datasheets.com EBN.com EDN.com EETimes.com Embedded.com PlanetAnalog.com TechOnline.com   UBM Tech
UBM Tech

Look inside Tek’s Spiral Shunt design

-September 06, 2013

Editor's Note: I asked Ken Price to give us a behind-the-scenes view of how Tektronix designed its spiral shunt technology.--JSL

A key design challenge for power analyzer centers is how to provide a more stable and linear response over a wide range of input current levels, ambient temperatures, crest factors, and other variables. Further, the design should minimize inductance and offer high overload capability and thermal stability. Given the wide range of signal conditions common in today’s power conversion technologies, this required a new approach to shunt design.

In power analyzers, shunts play a central role in the instrument. In this application, the term shunt describes an impedance connected in series with a circuit in order to measure current flow. When a suitable shunt impedance is placed in parallel with a voltmeter, the voltmeter can be calibrated as an ampmeter, which measures the total current flowing in the circuit. For the Tektronix PA4000  power analyzer series, improving shunt performance was a major point of emphasis. This led our team to the development of what’s now called a Spiral Shunt.
 

Figure 1: The Tektronix PA4000 power analyzer incorporates a new shunt design to address the problem of how to maintain accuracy over varying temperature and humidity ranges.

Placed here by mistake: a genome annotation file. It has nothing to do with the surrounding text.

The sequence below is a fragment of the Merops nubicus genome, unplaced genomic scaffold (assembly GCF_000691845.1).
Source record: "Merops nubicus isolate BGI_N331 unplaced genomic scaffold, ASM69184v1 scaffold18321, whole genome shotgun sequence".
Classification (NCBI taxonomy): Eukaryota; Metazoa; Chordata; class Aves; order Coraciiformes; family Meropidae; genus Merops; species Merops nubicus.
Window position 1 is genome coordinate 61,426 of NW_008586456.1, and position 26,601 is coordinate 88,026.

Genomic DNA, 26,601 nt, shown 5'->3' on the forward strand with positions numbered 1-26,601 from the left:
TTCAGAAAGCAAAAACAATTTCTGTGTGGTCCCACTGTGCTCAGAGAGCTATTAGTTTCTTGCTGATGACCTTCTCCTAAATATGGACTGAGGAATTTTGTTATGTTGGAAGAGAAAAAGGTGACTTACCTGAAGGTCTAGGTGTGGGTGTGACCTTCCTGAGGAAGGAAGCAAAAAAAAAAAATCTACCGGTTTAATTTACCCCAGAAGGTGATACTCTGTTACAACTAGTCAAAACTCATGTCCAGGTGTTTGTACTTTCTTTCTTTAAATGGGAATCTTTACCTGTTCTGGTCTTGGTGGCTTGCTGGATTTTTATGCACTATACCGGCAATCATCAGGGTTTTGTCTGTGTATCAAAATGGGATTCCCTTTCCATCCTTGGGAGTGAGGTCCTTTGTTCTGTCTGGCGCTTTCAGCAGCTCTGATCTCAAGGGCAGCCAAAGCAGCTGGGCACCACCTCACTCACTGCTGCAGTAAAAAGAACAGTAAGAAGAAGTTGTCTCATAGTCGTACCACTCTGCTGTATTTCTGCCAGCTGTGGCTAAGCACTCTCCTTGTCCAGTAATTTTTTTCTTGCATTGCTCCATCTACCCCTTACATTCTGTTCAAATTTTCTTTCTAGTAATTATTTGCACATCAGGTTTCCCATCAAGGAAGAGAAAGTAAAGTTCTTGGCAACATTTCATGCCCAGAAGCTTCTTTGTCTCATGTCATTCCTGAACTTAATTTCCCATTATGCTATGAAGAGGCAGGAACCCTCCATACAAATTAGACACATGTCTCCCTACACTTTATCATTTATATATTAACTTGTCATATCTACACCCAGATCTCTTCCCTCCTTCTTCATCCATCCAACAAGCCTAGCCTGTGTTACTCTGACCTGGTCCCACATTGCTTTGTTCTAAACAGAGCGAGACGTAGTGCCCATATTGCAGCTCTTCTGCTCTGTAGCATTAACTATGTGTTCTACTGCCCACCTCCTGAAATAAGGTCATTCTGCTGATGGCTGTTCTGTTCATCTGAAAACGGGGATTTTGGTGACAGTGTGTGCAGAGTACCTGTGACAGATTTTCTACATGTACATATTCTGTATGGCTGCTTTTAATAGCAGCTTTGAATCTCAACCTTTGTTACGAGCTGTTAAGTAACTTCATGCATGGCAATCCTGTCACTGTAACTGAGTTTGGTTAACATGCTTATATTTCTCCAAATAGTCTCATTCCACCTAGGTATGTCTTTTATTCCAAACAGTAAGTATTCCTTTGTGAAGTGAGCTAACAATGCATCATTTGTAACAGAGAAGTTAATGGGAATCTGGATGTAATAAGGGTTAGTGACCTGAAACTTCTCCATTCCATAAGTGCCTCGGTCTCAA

The search for a better shunt pointed to the use of Manganin, an alloy of manganese, copper and nickel.  Manganin has attractive properties for this application, including stable resistance value over temperature. For the Spiral Shunt, Manganin is formed into a wide, flat ribbon shape which increases surface area. This ribbon is then insulated and formed into a loop with the material folded back upon itself, so that the input and output connections to the shunt are together on the same end.  An ideal shunt is purely resistive at all frequencies, but any real-world shunt material will have some inductance, however low. The Spiral Shunt design minimizes inductance by virtue of the loop construction – inductance is effectively cancelled by equal current flowing in both directions, outbound and returning.  Low inductance also contributes to higher bandwidth capability.  


Figure 2: The Spiral Shunt uses a wide, flat ribbon of Manganin that is insulated and formed into a loop. A Spiral Shunt for a 30 A input is shown.

Higher levels of current through a shunt will create heating, which is a source of non-linearity.  To reduce non-linearity caused by heating, a cooling fan at one end of the shunt moves air across the entire surface of the shunt. The Spiral Shunt’s cooling fan is variable-speed, with speed controlled according to the measured current.  In this way the fan’s cooling effect can be precisely controlled to maintain a relatively constant shunt temperature and thus maximize linearity. The remaining small errors are measured and stored as calibration constants within the analyzer to provide accurate measurements, compensated for amplitude and phase, over the specified 1MHz bandwidth.

About the Author
Ken Price’s profile

If you liked this feature, and would like to see a collection of related features delivered directly to your inbox, sign up for the Test & Measurement newsletter here.

Also See:


Loading comments...

Write a Comment

To comment please Log In

FEATURED RESOURCES